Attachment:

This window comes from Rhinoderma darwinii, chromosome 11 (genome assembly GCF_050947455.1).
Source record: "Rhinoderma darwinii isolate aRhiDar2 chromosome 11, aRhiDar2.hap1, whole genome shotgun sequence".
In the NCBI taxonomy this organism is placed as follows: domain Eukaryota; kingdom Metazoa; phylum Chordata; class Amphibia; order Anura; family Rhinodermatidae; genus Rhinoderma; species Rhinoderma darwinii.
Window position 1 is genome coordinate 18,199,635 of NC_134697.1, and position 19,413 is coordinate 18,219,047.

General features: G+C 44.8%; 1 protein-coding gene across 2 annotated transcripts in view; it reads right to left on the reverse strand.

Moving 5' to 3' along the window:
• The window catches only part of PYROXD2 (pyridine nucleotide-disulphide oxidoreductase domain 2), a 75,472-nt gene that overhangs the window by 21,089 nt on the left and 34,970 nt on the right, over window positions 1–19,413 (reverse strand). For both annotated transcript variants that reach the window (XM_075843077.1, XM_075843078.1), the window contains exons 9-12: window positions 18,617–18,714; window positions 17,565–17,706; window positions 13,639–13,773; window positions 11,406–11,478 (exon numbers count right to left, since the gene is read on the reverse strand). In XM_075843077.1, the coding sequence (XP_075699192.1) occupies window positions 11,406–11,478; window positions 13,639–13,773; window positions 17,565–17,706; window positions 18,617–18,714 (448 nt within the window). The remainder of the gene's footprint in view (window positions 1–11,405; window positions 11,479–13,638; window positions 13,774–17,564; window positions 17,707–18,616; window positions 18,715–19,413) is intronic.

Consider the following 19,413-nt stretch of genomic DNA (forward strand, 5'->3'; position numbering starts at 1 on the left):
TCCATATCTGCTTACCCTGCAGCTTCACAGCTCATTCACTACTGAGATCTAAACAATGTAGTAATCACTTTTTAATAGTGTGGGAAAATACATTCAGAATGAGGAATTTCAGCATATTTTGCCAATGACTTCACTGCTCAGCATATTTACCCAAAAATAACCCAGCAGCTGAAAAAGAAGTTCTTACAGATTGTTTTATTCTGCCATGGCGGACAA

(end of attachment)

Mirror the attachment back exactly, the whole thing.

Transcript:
This window comes from Rhinoderma darwinii, chromosome 11 (genome assembly GCF_050947455.1).
Source record: "Rhinoderma darwinii isolate aRhiDar2 chromosome 11, aRhiDar2.hap1, whole genome shotgun sequence".
In the NCBI taxonomy this organism is placed as follows: domain Eukaryota; kingdom Metazoa; phylum Chordata; class Amphibia; order Anura; family Rhinodermatidae; genus Rhinoderma; species Rhinoderma darwinii.
Window position 1 is genome coordinate 18,199,635 of NC_134697.1, and position 19,413 is coordinate 18,219,047.

General features: G+C 44.8%; 1 protein-coding gene across 2 annotated transcripts in view; it reads right to left on the reverse strand.

Moving 5' to 3' along the window:
• The window catches only part of PYROXD2 (pyridine nucleotide-disulphide oxidoreductase domain 2), a 75,472-nt gene that overhangs the window by 21,089 nt on the left and 34,970 nt on the right, over window positions 1–19,413 (reverse strand). For both annotated transcript variants that reach the window (XM_075843077.1, XM_075843078.1), the window contains exons 9-12: window positions 18,617–18,714; window positions 17,565–17,706; window positions 13,639–13,773; window positions 11,406–11,478 (exon numbers count right to left, since the gene is read on the reverse strand). In XM_075843077.1, the coding sequence (XP_075699192.1) occupies window positions 11,406–11,478; window positions 13,639–13,773; window positions 17,565–17,706; window positions 18,617–18,714 (448 nt within the window). The remainder of the gene's footprint in view (window positions 1–11,405; window positions 11,479–13,638; window positions 13,774–17,564; window positions 17,707–18,616; window positions 18,715–19,413) is intronic.

Consider the following 19,413-nt stretch of genomic DNA (forward strand, 5'->3'; position numbering starts at 1 on the left):
TCCATATCTGCTTACCCTGCAGCTTCACAGCTCATTCACTACTGAGATCTAAACAATGTAGTAATCACTTTTTAATAGTGTGGGAAAATACATTCAGAATGAGGAATTTCAGCATATTTTGCCAATGACTTCACTGCTCAGCATATTTACCCAAAAATAACCCAGCAGCTGAAAAAGAAGTTCTTACAGATTGTTTTATTCTGCCATGGCGGACAA